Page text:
Amiodarone is currently the most effective anti-arrhythmic drug for the treatment of atrial fibrillation. Its chronic use, however, has been associated with serious extra-cardiac adverse effects. Dronedarone is a new anti-arrhythmic drug that does not possess the different organ toxicities associated with amiodarone. With the addition of a methylsulfonyl group and the removal of iodine moieties, dronedarone has lower tissue accumulation and a shorter half-life than amiodarone. Dronedarone is a potent blocker of multiple ion currents, including the rapidly activating delayed-rectifier potassium current, the slowly activating delayed-rectifier potassium current, the inward rectifier potassium current, the acetylcholine activated potassium current, peak sodium current, and L-type calcium current, and exhibits antiadrenergic and coronary vasodilatatory effects. Although less effective than amiodarone as a rhythm-control agent, dronedarone has been shown to reduce ventricular rate and AF recurrence and it is the first anti-arrhythmic drug shown to reduce the combined outcome of cardiovascular mortality and hospitalization in AF patients. Dronedarone, however, is contraindicated in patients with moderate to severe heart failure. The most common side-effects associated with dronedarone are gastrointestinal including nausea, vomiting and diarrhea. This article will review the current evidence of safety and effectiveness of dronedarone in treating patients with atrial fibrillation and the position of this new drug in the currently available anti-arrhythmic armamentarium will be discussed.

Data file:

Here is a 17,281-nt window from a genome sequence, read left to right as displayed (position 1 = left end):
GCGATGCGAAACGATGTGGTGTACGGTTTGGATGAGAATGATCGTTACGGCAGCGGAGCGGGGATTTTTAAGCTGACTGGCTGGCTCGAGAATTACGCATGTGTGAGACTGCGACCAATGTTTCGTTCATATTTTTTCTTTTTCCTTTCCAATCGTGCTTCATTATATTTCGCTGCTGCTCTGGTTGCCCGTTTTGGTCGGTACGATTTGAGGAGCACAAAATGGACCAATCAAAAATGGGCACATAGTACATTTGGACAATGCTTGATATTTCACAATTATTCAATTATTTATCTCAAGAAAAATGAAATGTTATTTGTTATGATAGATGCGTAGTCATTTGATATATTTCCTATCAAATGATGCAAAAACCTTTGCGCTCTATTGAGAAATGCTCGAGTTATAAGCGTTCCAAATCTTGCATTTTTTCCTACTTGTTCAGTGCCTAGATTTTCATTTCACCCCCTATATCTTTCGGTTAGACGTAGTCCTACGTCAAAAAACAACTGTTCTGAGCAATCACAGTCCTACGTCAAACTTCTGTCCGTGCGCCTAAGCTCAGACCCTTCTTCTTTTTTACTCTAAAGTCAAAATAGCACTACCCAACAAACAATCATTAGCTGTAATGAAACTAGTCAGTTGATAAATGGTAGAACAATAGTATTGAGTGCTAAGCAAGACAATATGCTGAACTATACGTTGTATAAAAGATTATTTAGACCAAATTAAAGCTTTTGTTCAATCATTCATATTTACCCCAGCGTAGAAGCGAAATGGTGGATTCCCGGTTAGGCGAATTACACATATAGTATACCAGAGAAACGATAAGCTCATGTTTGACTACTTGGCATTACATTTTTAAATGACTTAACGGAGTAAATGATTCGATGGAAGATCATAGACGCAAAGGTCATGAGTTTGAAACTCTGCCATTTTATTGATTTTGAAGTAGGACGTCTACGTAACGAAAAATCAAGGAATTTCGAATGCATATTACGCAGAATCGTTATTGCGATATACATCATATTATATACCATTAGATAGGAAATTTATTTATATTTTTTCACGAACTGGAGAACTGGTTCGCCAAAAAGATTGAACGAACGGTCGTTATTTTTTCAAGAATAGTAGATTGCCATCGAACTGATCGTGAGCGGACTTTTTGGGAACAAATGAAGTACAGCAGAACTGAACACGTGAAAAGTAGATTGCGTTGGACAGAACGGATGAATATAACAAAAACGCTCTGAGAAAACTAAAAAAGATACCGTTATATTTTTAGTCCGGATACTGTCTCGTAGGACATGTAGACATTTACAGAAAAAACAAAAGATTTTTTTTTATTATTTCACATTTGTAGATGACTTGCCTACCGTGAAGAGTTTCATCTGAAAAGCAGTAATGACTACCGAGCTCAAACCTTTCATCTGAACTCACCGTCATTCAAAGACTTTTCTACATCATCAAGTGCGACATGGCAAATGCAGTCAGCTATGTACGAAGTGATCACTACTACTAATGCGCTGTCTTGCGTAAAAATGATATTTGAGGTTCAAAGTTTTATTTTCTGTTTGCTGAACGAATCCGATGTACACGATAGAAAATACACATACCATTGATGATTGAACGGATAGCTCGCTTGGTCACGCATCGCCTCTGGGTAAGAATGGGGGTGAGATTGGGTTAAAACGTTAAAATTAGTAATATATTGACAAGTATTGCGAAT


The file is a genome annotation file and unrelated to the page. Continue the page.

Ngai-Yin Chan, Suet-Ting Lau, Chu-Pak Lau, Dronedarone: A New Generation of Anti- arrhythmic Drug for the Treatment of Atrial Fibrillation Journal of the Hong Kong College of Cardiology 2010;18(1) https://doi.org/10.55503/2790-6744.1059
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